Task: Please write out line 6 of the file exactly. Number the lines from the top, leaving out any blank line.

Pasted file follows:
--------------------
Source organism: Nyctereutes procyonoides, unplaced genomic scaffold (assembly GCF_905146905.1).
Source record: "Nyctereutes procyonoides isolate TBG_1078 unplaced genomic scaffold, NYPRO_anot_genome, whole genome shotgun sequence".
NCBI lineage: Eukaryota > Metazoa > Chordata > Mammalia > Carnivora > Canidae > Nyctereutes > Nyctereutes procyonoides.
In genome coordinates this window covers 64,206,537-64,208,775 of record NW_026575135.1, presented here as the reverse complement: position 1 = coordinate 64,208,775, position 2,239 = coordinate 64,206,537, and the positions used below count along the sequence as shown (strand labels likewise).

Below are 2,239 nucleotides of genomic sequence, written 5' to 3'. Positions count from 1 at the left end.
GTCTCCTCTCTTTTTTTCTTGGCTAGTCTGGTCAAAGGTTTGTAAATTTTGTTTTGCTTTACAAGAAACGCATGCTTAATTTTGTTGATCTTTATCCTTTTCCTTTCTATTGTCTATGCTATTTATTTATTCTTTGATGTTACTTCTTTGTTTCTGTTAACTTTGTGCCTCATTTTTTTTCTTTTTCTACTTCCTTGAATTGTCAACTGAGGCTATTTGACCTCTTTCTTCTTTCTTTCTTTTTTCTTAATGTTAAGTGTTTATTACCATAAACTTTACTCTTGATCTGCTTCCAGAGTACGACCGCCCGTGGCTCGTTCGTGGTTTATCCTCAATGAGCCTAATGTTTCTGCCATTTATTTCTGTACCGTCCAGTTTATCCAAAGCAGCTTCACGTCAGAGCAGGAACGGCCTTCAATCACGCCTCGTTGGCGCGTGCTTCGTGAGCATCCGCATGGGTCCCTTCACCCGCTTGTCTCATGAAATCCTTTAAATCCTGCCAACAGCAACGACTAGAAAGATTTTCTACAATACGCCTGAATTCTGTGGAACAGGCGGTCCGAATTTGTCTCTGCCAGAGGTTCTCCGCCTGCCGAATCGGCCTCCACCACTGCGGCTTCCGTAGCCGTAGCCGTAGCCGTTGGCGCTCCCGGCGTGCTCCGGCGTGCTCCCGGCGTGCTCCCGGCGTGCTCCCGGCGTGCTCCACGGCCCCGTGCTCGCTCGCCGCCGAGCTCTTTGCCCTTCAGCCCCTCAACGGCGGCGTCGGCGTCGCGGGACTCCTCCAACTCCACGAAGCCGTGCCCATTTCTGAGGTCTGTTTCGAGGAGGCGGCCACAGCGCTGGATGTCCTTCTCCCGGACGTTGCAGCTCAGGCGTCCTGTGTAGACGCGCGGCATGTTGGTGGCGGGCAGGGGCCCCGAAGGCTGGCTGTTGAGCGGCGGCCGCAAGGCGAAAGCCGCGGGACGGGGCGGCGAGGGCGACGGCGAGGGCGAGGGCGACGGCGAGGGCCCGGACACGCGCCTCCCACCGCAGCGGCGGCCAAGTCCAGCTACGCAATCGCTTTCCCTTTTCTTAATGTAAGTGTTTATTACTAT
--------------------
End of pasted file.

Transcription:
GTCTCCTCTCTTTTTTTCTTGGCTAGTCTGGTCAAAGGTTTGTAAATTTTGTTTTGCTTTACAAGAAACGCATGCTTAATTTTGTTGATCTTTATCCTTTTCCTTTCTATTGTCTATGCTATTTATTTATTCTTTGATGTTACTTCTTTGTTTCTGTTAACTTTGTGCCTCATTTTTTTTCTTTTTCTACTTCCTTGAATTGTCAACTGAGGCTATTTGACCTCTTTCTTCTTTCTTTCTTTTTTCTTAATGTTAAGTGTTTATTACCATAAACTTTACTCTTGATCTGCTTCCAGAGTACGACCGCCCGTGGCTCGTTCGTGGTTTATCCTCAATGAGCCTAATGTTTCTGCCATTTATTTCTGTACCGTCCAGTTTATCCAAAGCAGCTTCACGTCAGAGCAGGAACGGCCTTCAATCACGCCTCGTTGGCGCGTGCTTCGTGAGCATCCGCATGGGTCCCTTCACCCGCTTGTCTCATGAAATCCTTTAAATCCTGCCAACAGCAACGACTAGAAAGATTTTCTACAATACGCCTGAATTCTGTGGAACAGGCGGTCCGAATTTGTCTCTGCCAGAGGTTCTCCGCCTGCCGAATCGGCCTCCACCACTGCGGCTTCCGTAGCCGTAGCCGTAGCCGTTGGCGCTCCCGGCGTGCTCCGGCGTGCTCCCGGCGTGCTCCCGGCGTGCTCCCGGCGTGCTCCACGGCCCCGTGCTCGCTCGCCGCCGAGCTCTTTGCCCTTCAGCCCCTCAACGGCGGCGTCGGCGTCGCGGGACTCCTCCAACTCCACGAAGCCGTGCCCATTTCTGAGGTCTGTTTCGAGGAGGCGGCCACAGCGCTGGATGTCCTTCTCCCGGACGTTGCAGCTCAGGCGTCCTGTGTAGACGCGCGGCATGTTGGTGGCGGGCAGGGGCCCCGAAGGCTGGCTGTTGAGCGGCGGCCGCAAGGCGAAAGCCGCGGGACGGGGCGGCGAGGGCGACGGCGAGGGCGAGGGCGACGGCGAGGGCCCGGACACGCGCCTCCCACCGCAGCGGCGGCCAAGTCCAGCTACGCAATCGCTTTCCCTTTTCTTAATGTAAGTGTTTATTACTAT